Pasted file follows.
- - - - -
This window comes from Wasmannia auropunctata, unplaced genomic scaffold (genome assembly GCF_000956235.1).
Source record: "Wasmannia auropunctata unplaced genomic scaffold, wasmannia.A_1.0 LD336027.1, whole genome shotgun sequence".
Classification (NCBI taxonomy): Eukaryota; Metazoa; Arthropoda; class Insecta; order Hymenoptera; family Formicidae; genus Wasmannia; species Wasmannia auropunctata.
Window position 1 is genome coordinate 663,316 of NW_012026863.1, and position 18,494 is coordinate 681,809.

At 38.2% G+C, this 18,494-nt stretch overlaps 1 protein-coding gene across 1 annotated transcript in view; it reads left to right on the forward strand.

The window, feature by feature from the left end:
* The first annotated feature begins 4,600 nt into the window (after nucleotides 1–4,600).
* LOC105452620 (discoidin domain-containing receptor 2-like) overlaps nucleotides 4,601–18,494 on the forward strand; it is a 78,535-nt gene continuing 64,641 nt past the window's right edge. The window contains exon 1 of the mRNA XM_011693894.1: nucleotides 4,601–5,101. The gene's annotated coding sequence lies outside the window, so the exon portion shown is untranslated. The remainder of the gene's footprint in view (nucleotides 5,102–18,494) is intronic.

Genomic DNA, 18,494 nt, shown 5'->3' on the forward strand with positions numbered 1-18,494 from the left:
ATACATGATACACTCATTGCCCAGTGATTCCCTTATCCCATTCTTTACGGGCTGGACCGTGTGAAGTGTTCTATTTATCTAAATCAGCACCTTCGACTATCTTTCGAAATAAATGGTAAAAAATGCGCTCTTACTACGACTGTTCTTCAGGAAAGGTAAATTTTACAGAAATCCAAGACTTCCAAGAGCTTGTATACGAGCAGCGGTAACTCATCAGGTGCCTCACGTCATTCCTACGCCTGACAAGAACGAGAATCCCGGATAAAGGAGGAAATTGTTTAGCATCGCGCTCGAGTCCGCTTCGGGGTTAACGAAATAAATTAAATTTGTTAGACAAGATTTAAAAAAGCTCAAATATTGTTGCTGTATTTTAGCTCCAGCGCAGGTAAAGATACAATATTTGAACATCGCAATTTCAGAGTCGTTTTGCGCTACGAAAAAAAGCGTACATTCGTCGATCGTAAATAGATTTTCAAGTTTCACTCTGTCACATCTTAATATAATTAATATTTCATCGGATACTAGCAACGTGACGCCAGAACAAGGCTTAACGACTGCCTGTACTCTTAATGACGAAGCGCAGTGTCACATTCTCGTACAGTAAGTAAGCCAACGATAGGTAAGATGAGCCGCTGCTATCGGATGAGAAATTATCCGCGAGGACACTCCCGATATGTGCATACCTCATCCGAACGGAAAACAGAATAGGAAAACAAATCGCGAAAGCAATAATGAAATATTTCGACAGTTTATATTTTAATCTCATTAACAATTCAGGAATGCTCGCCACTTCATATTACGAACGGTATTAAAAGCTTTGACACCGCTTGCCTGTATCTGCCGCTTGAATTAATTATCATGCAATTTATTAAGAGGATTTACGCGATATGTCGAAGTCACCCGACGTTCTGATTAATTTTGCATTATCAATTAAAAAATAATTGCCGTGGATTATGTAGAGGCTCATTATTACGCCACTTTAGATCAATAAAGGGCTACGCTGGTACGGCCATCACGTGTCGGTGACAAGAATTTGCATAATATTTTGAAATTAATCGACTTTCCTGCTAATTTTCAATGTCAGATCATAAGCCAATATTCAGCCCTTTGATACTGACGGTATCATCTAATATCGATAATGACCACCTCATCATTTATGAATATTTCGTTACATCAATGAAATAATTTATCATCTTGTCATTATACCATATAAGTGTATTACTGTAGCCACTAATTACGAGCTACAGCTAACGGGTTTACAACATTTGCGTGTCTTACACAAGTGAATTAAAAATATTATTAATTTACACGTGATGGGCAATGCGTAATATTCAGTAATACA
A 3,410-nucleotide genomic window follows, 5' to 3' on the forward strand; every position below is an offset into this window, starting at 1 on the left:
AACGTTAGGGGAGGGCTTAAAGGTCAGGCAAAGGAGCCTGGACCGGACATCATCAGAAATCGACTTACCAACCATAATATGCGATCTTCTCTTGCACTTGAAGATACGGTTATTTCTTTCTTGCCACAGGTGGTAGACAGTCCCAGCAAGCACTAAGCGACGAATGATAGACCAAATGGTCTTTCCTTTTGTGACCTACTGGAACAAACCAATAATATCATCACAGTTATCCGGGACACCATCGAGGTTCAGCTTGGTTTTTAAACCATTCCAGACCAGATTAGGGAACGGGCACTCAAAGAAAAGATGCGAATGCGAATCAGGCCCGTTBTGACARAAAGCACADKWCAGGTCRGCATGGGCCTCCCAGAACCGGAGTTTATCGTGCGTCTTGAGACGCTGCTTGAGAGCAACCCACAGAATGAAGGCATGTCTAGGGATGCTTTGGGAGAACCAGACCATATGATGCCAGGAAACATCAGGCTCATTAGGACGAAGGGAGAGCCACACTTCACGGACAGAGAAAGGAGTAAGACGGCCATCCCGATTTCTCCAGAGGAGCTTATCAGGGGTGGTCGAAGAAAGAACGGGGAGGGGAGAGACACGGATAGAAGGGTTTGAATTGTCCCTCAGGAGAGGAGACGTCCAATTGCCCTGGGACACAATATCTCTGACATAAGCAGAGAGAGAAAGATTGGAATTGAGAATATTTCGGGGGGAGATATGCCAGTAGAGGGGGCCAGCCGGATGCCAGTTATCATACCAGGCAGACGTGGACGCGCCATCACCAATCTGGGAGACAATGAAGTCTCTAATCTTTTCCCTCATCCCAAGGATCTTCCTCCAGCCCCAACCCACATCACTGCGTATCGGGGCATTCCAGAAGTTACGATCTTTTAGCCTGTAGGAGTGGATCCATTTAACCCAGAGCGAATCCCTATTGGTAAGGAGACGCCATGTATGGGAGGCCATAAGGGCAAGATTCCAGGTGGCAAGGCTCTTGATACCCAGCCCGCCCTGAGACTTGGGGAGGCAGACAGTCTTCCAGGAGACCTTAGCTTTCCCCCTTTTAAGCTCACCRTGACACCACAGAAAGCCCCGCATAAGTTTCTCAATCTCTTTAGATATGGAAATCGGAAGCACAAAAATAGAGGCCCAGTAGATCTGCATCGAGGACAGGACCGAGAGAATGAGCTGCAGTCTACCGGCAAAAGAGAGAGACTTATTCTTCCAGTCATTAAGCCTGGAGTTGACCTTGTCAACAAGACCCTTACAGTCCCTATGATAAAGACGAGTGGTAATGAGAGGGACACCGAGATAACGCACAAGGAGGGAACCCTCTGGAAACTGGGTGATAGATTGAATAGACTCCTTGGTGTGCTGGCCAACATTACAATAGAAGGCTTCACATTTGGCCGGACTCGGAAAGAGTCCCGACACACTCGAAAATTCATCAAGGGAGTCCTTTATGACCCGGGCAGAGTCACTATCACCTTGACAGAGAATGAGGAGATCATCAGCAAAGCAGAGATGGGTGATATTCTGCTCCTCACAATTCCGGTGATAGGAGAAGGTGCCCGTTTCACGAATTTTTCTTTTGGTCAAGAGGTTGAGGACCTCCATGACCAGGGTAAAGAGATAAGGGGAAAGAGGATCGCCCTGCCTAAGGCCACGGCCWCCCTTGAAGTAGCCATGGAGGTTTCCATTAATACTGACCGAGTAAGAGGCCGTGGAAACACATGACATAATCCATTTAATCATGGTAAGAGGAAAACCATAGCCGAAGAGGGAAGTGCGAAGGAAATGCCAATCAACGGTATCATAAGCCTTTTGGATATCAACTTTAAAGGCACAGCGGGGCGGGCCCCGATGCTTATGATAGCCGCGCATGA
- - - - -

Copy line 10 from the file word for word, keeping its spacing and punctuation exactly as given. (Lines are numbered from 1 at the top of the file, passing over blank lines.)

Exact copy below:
ATACATGATACACTCATTGCCCAGTGATTCCCTTATCCCATTCTTTACGGGCTGGACCGTGTGAAGTGTTCTATTTATCTAAATCAGCACCTTCGACTATCTTTCGAAATAAATGGTAAAAAATGCGCTCTTACTACGACTGTTCTTCAGGAAAGGTAAATTTTACAGAAATCCAAGACTTCCAAGAGCTTGTATACGAGCAGCGGTAACTCATCAGGTGCCTCACGTCATTCCTACGCCTGACAAGAACGAGAATCCCGGATAAAGGAGGAAATTGTTTAGCATCGCGCTCGAGTCCGCTTCGGGGTTAACGAAATAAATTAAATTTGTTAGACAAGATTTAAAAAAGCTCAAATATTGTTGCTGTATTTTAGCTCCAGCGCAGGTAAAGATACAATATTTGAACATCGCAATTTCAGAGTCGTTTTGCGCTACGAAAAAAAGCGTACATTCGTCGATCGTAAATAGATTTTCAAGTTTCACTCTGTCACATCTTAATATAATTAATATTTCATCGGATACTAGCAACGTGACGCCAGAACAAGGCTTAACGACTGCCTGTACTCTTAATGACGAAGCGCAGTGTCACATTCTCGTACAGTAAGTAAGCCAACGATAGGTAAGATGAGCCGCTGCTATCGGATGAGAAATTATCCGCGAGGACACTCCCGATATGTGCATACCTCATCCGAACGGAAAACAGAATAGGAAAACAAATCGCGAAAGCAATAATGAAATATTTCGACAGTTTATATTTTAATCTCATTAACAATTCAGGAATGCTCGCCACTTCATATTACGAACGGTATTAAAAGCTTTGACACCGCTTGCCTGTATCTGCCGCTTGAATTAATTATCATGCAATTTATTAAGAGGATTTACGCGATATGTCGAAGTCACCCGACGTTCTGATTAATTTTGCATTATCAATTAAAAAATAATTGCCGTGGATTATGTAGAGGCTCATTATTACGCCACTTTAGATCAATAAAGGGCTACGCTGGTACGGCCATCACGTGTCGGTGACAAGAATTTGCATAATATTTTGAAATTAATCGACTTTCCTGCTAATTTTCAATGTCAGATCATAAGCCAATATTCAGCCCTTTGATACTGACGGTATCATCTAATATCGATAATGACCACCTCATCATTTATGAATATTTCGTTACATCAATGAAATAATTTATCATCTTGTCATTATACCATATAAGTGTATTACTGTAGCCACTAATTACGAGCTACAGCTAACGGGTTTACAACATTTGCGTGTCTTACACAAGTGAATTAAAAATATTATTAATTTACACGTGATGGGCAATGCGTAATATTCAGTAATACA